Despite losing Egg Bowl, Mullen pleased with MSU’s season




To football fans in the state of Mississippi, the Battle for the Golden Egg is the primary tool used to gauge the success of a season.

Moments after his Mississippi State team fell to arch-rival Ole Miss 38-27 on Saturday night though, MSU head coach Dan Mullen provided a different perspective.

Mullen admitted he was disappointed to lose the Egg Bowl for the second year in a row, but couldn’t help but point out how the Bulldogs defied many preseason prognostications.

“We finished a lot better than (the media) thought we would since (the media) picked us to finish last in the SEC,” Mullen said. “A lot of people probably doubted we’d make a bowl game. I’d think an 8-4 season is pretty remarkable by this group of young men to be honest with you. For them to do that, I don’t think anyone gave them any chance to be successful before the season. I’m pretty proud of what they did when you look at the season as a whole with all the different adversities that we faced and all the different injuries that we faced throughout the year. The guys, even to the final whistle (against Ole Miss), they weren’t going to give in. I’m pretty proud of their efforts.”

The season was quite the rollercoaster ride for Mullen and the Bulldogs. Mississippi State lost key SEC contests to LSU and Texas A&M in the first half of the season. A four-game winning streak in the middle of the campaign, including a pair of conference victories, shot the Bulldogs back into contention for the SEC West championship.

That’s when MSU faced the three-game gauntlet that saw them sandwich a 1-point win at Arkansas between decisive losses to division foes Alabama and Ole Miss.

Mullen was hoping for better showings down the stretch, but was quick to give credit to the opposition that halted Mississippi State’s momentum.

“We played some pretty good football teams to be honest,” Mullen said. “The last three games were against three excellent football teams. One was probably the No. 1 team in America and this was a very good football team we played (Saturday).”

The loss to Ole Miss especially stung for MSU senior quarterback Dak Prescott. Prescott didn’t get the send-off he was looking for in his final game at Davis Wade Stadium, but he refused to look at the season as a disappointment.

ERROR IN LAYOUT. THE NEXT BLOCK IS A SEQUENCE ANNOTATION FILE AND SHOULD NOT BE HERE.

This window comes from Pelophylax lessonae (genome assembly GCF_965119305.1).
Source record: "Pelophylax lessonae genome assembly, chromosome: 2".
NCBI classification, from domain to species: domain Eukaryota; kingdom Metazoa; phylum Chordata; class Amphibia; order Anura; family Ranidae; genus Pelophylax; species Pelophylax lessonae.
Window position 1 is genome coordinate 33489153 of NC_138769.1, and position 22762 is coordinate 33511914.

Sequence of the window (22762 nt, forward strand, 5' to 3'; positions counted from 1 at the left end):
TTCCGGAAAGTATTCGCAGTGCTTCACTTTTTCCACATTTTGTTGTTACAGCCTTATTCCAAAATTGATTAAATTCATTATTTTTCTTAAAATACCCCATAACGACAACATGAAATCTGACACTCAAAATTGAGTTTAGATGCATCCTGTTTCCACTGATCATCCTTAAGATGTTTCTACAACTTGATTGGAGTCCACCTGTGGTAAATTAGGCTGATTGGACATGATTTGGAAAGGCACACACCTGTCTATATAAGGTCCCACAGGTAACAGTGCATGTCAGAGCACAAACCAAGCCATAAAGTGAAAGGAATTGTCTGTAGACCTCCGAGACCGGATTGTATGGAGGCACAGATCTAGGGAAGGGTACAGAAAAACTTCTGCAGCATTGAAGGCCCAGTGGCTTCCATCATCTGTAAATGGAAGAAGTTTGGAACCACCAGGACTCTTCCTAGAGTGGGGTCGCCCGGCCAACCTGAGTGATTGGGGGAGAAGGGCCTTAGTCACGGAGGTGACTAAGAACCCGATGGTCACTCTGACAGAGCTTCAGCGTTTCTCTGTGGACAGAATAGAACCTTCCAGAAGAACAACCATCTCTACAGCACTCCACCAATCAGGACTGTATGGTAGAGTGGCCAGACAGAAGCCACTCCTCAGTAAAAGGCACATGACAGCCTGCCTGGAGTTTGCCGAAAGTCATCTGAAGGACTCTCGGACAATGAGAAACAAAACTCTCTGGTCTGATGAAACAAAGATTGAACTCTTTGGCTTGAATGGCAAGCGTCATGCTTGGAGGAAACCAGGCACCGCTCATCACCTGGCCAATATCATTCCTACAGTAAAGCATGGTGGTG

“It was still a successful season,” Prescott said. “It hurts to lose (to Ole Miss) and some of the other games that we lost, but we were picked to be dead last in the SEC and came out and fought all year long.”

Prescott will get the chance to write a more fitting final chapter for his illustrious Bulldog career. Mississippi State will have the opportunity to play in a bowl game for the sixth-consecutive season. The AdvoCare V100 Texas Bowl in Houston, Texas, Belk Bowl in Charlotte, North Carolina and Franklin American Mortgage Music City Bowl in Nashville, Tennessee are among MSU’s possible postseason destinations.

Mississippi State should learn which bowl it will play in on Sunday.

Wherever his team winds up, Prescott plans to wash the bitter taste of the Egg Bowl loss out of his mouth.

“We want to go get a win,” Prescott said. “That’s how we want this team to be remembered. We want to get that bowl win and finish out the season the right way for this team.”

Prescott isn’t the only Bulldog who feels that way. The 14 other seniors on the MSU roster are in step with their signal caller.

Still hurting from the loss to the Rebels, senior cornerback Taveze Calhoun sounded like a man determined to make amends.

“We just want to go out a winner,” Calhoun said. “Our team is like a family. Everybody just wants to send the seniors out the right way with a win and get some momentum going for next year.”

Whatever happens in the bowl game, it seems as though Calhoun can’t lose on a personal level. As part of the winningest senior class at MSU since 1942, Calhoun says he embraces getting to suit up yet again.

“I love my teammates and I love my school,” Calhoun said. “It’s just a blessing to be able to wear maroon and white one more time.”


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